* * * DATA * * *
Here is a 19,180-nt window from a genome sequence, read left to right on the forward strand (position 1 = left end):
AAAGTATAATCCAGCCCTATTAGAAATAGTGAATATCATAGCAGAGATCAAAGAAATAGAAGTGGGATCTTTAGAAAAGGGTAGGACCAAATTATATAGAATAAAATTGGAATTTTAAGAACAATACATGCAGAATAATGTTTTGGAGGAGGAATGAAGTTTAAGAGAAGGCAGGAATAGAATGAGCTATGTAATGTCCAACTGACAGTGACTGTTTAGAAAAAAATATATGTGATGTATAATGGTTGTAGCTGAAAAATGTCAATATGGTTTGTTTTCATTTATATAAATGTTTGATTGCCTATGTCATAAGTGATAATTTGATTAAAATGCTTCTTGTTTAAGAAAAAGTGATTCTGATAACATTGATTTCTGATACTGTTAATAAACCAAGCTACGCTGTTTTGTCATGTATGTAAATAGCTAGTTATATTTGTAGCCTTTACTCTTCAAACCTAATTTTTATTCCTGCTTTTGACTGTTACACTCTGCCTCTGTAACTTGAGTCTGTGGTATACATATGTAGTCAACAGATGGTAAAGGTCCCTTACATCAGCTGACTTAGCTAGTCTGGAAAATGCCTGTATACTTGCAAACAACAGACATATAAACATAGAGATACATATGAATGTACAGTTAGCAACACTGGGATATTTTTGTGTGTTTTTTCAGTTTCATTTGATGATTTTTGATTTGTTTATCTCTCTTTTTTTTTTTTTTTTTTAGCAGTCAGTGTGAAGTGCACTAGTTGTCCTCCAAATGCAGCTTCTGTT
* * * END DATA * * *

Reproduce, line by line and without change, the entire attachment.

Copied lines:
Here is a 19,180-nt window from a genome sequence, read left to right on the forward strand (position 1 = left end):
AAAGTATAATCCAGCCCTATTAGAAATAGTGAATATCATAGCAGAGATCAAAGAAATAGAAGTGGGATCTTTAGAAAAGGGTAGGACCAAATTATATAGAATAAAATTGGAATTTTAAGAACAATACATGCAGAATAATGTTTTGGAGGAGGAATGAAGTTTAAGAGAAGGCAGGAATAGAATGAGCTATGTAATGTCCAACTGACAGTGACTGTTTAGAAAAAAATATATGTGATGTATAATGGTTGTAGCTGAAAAATGTCAATATGGTTTGTTTTCATTTATATAAATGTTTGATTGCCTATGTCATAAGTGATAATTTGATTAAAATGCTTCTTGTTTAAGAAAAAGTGATTCTGATAACATTGATTTCTGATACTGTTAATAAACCAAGCTACGCTGTTTTGTCATGTATGTAAATAGCTAGTTATATTTGTAGCCTTTACTCTTCAAACCTAATTTTTATTCCTGCTTTTGACTGTTACACTCTGCCTCTGTAACTTGAGTCTGTGGTATACATATGTAGTCAACAGATGGTAAAGGTCCCTTACATCAGCTGACTTAGCTAGTCTGGAAAATGCCTGTATACTTGCAAACAACAGACATATAAACATAGAGATACATATGAATGTACAGTTAGCAACACTGGGATATTTTTGTGTGTTTTTTCAGTTTCATTTGATGATTTTTGATTTGTTTATCTCTCTTTTTTTTTTTTTTTTTTAGCAGTCAGTGTGAAGTGCACTAGTTGTCCTCCAAATGCAGCTTCTGTT